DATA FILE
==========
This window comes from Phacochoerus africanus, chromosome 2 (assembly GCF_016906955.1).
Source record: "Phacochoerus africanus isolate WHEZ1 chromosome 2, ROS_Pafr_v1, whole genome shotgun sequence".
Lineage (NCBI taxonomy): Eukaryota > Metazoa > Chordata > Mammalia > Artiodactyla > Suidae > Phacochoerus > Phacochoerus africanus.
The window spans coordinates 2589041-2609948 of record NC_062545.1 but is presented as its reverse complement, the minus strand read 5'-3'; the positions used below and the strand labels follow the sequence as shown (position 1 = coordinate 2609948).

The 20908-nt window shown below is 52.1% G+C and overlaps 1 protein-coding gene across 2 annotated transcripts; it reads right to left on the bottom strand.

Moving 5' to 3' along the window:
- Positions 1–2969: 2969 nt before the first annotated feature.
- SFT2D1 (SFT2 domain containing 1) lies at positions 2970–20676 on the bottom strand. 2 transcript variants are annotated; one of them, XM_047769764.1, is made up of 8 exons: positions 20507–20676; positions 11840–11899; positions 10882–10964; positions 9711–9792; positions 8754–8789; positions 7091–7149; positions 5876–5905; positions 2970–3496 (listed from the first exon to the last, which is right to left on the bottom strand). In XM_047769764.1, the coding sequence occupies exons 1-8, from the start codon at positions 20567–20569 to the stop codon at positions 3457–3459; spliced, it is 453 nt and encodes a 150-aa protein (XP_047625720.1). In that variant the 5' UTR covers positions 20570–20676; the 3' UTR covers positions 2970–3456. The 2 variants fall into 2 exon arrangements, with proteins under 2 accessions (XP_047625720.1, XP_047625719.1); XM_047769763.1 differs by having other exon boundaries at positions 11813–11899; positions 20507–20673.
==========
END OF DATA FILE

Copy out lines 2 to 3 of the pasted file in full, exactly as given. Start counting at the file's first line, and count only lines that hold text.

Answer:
Source record: "Phacochoerus africanus isolate WHEZ1 chromosome 2, ROS_Pafr_v1, whole genome shotgun sequence".
Lineage (NCBI taxonomy): Eukaryota > Metazoa > Chordata > Mammalia > Artiodactyla > Suidae > Phacochoerus > Phacochoerus africanus.